Lucky Broken Girl

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luckybrokengirl.jpgI read Lucky Broken Girl (Nancy Paulsen Books, 2017) by Ruth Behar before the announcement that Ruth won the well deserved 2018 Pura Belpré Author Award. This historical novel is based on the author's own experience of being in a body cast for almost a year. One of the things this story set in the 60's did for me was make me grateful for medical advancements.

Fifth grader Ruthie Mizrahi and her family have emigrated from Cuba. Hear her voice in the opening two lines: "When we lived in Cuba, I was smart. But when we got to Queens, in New York City, in the United States of America, I became dumb, just because I couldn't speak English."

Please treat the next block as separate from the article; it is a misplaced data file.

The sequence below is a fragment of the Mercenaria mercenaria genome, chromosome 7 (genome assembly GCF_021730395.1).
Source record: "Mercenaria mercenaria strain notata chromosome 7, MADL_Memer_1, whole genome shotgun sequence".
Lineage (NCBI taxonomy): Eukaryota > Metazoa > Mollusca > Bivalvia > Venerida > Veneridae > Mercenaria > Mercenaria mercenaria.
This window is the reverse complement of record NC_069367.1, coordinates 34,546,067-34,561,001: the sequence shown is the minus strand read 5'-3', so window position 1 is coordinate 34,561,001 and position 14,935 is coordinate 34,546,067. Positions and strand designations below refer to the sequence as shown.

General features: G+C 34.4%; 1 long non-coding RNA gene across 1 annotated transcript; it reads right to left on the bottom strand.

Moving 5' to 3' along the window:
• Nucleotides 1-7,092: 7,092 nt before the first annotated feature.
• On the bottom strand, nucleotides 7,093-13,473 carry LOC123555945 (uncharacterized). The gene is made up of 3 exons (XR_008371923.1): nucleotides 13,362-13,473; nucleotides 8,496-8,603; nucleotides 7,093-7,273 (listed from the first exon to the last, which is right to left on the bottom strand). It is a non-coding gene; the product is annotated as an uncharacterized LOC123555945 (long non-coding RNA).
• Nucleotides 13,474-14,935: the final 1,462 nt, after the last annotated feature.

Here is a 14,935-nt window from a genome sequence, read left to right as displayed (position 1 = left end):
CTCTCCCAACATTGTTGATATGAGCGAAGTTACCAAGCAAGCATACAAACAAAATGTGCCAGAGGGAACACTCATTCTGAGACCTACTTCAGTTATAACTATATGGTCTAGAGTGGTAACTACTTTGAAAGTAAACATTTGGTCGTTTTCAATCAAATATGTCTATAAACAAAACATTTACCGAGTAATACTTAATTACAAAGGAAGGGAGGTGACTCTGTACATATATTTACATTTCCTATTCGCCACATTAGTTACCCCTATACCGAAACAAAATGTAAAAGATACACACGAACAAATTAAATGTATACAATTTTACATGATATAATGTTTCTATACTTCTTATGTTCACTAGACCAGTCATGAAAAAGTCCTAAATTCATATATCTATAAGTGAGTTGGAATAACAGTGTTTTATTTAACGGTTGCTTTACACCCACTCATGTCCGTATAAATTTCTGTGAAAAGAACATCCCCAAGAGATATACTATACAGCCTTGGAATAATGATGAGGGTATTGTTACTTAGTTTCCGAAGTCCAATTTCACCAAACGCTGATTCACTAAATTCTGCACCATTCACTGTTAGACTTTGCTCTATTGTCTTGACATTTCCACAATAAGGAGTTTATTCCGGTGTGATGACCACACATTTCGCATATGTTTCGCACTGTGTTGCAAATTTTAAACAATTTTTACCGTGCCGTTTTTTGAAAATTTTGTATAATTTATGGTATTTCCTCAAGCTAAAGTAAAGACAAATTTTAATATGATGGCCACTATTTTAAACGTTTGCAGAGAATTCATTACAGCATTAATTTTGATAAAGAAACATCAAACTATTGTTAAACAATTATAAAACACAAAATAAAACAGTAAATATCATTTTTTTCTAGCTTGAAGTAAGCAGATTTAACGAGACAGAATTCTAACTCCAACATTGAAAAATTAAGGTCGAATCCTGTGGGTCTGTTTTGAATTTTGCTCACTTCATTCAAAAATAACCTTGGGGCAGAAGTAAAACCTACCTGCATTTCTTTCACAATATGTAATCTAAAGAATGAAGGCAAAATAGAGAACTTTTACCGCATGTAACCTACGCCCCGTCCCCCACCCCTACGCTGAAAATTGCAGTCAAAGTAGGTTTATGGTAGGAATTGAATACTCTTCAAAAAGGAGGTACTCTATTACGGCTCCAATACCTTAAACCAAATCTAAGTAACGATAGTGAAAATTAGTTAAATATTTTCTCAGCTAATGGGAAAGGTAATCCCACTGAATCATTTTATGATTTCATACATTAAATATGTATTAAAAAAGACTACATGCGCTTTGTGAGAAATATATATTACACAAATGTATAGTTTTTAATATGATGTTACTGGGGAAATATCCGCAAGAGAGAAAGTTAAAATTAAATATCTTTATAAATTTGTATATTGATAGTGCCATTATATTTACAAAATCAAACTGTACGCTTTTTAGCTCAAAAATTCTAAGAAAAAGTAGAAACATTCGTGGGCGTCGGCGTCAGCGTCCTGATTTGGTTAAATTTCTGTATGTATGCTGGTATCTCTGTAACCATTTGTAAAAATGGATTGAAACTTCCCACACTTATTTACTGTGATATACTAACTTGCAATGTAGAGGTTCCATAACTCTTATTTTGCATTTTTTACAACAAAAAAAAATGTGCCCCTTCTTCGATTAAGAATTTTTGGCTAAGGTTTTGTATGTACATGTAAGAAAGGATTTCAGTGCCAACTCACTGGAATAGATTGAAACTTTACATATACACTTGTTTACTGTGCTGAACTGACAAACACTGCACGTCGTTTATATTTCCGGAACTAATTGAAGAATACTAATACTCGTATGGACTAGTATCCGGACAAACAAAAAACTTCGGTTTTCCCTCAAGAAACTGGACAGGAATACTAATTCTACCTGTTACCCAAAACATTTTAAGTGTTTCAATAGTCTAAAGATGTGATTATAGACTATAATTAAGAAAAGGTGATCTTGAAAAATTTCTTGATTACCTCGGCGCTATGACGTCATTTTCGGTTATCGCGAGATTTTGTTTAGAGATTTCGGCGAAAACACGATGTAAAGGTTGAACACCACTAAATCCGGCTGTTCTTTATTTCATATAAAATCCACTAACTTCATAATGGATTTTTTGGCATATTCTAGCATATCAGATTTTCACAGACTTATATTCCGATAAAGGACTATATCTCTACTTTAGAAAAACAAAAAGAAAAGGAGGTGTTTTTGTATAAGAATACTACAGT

However, Ruthie is a fighter and an encourager. She makes friends with another student who is from India who is also "not dumb." She gets the teacher to agree to them both being promoted to the smart class. She's also the hopscotch queen in her neighborhood and has even talked her father into a pair of go go boots.

But then the family is in a terrible car accident and Ruthie is put in a body cast. She is pretty discouraged--she's alone so much and afraid. Surprisingly, in time her life improves. The question remains though: will she ever walk again?

Amazingly enough this is Ruth Behar's debut novel. Ruth is also a cultural anthropologist. Read more about her here. And read about the other honors and lists, etc. for this book here.

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